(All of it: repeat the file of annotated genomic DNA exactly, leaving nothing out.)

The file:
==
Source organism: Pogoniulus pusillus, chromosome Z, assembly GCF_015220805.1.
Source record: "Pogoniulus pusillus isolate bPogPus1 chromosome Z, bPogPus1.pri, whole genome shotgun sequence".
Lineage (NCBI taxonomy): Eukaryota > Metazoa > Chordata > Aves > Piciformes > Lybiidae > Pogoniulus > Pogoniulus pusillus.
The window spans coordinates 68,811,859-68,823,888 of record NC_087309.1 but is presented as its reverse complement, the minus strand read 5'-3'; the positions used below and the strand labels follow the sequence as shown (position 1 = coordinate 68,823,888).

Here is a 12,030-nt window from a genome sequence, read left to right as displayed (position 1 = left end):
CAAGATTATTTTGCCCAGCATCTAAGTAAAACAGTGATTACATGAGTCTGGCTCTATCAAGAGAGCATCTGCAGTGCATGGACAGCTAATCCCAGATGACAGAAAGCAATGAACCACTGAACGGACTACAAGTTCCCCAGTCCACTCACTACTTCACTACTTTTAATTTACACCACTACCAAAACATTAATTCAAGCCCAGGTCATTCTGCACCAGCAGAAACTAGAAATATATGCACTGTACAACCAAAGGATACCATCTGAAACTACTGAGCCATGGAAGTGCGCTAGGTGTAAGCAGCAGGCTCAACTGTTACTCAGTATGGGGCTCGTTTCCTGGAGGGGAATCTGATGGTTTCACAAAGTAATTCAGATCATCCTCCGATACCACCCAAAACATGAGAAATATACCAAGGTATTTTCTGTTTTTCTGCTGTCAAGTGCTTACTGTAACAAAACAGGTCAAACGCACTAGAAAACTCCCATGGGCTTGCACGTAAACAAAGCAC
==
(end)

Source organism: Pogoniulus pusillus, chromosome Z, assembly GCF_015220805.1.
Source record: "Pogoniulus pusillus isolate bPogPus1 chromosome Z, bPogPus1.pri, whole genome shotgun sequence".
Lineage (NCBI taxonomy): Eukaryota > Metazoa > Chordata > Aves > Piciformes > Lybiidae > Pogoniulus > Pogoniulus pusillus.
The window spans coordinates 68,811,859-68,823,888 of record NC_087309.1 but is presented as its reverse complement, the minus strand read 5'-3'; the positions used below and the strand labels follow the sequence as shown (position 1 = coordinate 68,823,888).

Here is a 12,030-nt window from a genome sequence, read left to right as displayed (position 1 = left end):
CAAGATTATTTTGCCCAGCATCTAAGTAAAACAGTGATTACATGAGTCTGGCTCTATCAAGAGAGCATCTGCAGTGCATGGACAGCTAATCCCAGATGACAGAAAGCAATGAACCACTGAACGGACTACAAGTTCCCCAGTCCACTCACTACTTCACTACTTTTAATTTACACCACTACCAAAACATTAATTCAAGCCCAGGTCATTCTGCACCAGCAGAAACTAGAAATATATGCACTGTACAACCAAAGGATACCATCTGAAACTACTGAGCCATGGAAGTGCGCTAGGTGTAAGCAGCAGGCTCAACTGTTACTCAGTATGGGGCTCGTTTCCTGGAGGGGAATCTGATGGTTTCACAAAGTAATTCAGATCATCCTCCGATACCACCCAAAACATGAGAAATATACCAAGGTATTTTCTGTTTTTCTGCTGTCAAGTGCTTACTGTAACAAAACAGGTCAAACGCACTAGAAAACTCCCATGGGCTTGCACGTAAACAAAGCAC